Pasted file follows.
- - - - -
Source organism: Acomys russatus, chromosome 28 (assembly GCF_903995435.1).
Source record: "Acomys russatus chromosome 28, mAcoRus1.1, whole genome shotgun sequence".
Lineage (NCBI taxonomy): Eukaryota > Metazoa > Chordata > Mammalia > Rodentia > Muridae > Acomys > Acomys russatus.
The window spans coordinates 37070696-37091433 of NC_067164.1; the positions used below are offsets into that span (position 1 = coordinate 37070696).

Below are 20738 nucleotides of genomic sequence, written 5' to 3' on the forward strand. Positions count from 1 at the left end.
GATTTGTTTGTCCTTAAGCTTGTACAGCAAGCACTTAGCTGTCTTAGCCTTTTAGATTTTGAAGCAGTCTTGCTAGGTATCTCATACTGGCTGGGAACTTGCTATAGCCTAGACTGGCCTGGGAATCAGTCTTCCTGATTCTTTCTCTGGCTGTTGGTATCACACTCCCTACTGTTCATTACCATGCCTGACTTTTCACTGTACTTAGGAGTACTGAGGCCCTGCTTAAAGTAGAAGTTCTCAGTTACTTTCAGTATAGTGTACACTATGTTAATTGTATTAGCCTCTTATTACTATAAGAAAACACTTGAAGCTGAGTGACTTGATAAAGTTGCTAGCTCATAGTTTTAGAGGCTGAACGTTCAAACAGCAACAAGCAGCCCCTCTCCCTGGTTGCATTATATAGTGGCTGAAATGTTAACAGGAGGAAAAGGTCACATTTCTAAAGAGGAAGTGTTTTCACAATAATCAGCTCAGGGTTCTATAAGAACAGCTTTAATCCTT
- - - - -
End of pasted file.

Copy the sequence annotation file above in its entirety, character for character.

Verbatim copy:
Source organism: Acomys russatus, chromosome 28 (assembly GCF_903995435.1).
Source record: "Acomys russatus chromosome 28, mAcoRus1.1, whole genome shotgun sequence".
Lineage (NCBI taxonomy): Eukaryota > Metazoa > Chordata > Mammalia > Rodentia > Muridae > Acomys > Acomys russatus.
The window spans coordinates 37070696-37091433 of NC_067164.1; the positions used below are offsets into that span (position 1 = coordinate 37070696).

Below are 20738 nucleotides of genomic sequence, written 5' to 3' on the forward strand. Positions count from 1 at the left end.
GATTTGTTTGTCCTTAAGCTTGTACAGCAAGCACTTAGCTGTCTTAGCCTTTTAGATTTTGAAGCAGTCTTGCTAGGTATCTCATACTGGCTGGGAACTTGCTATAGCCTAGACTGGCCTGGGAATCAGTCTTCCTGATTCTTTCTCTGGCTGTTGGTATCACACTCCCTACTGTTCATTACCATGCCTGACTTTTCACTGTACTTAGGAGTACTGAGGCCCTGCTTAAAGTAGAAGTTCTCAGTTACTTTCAGTATAGTGTACACTATGTTAATTGTATTAGCCTCTTATTACTATAAGAAAACACTTGAAGCTGAGTGACTTGATAAAGTTGCTAGCTCATAGTTTTAGAGGCTGAACGTTCAAACAGCAACAAGCAGCCCCTCTCCCTGGTTGCATTATATAGTGGCTGAAATGTTAACAGGAGGAAAAGGTCACATTTCTAAAGAGGAAGTGTTTTCACAATAATCAGCTCAGGGTTCTATAAGAACAGCTTTAATCCTT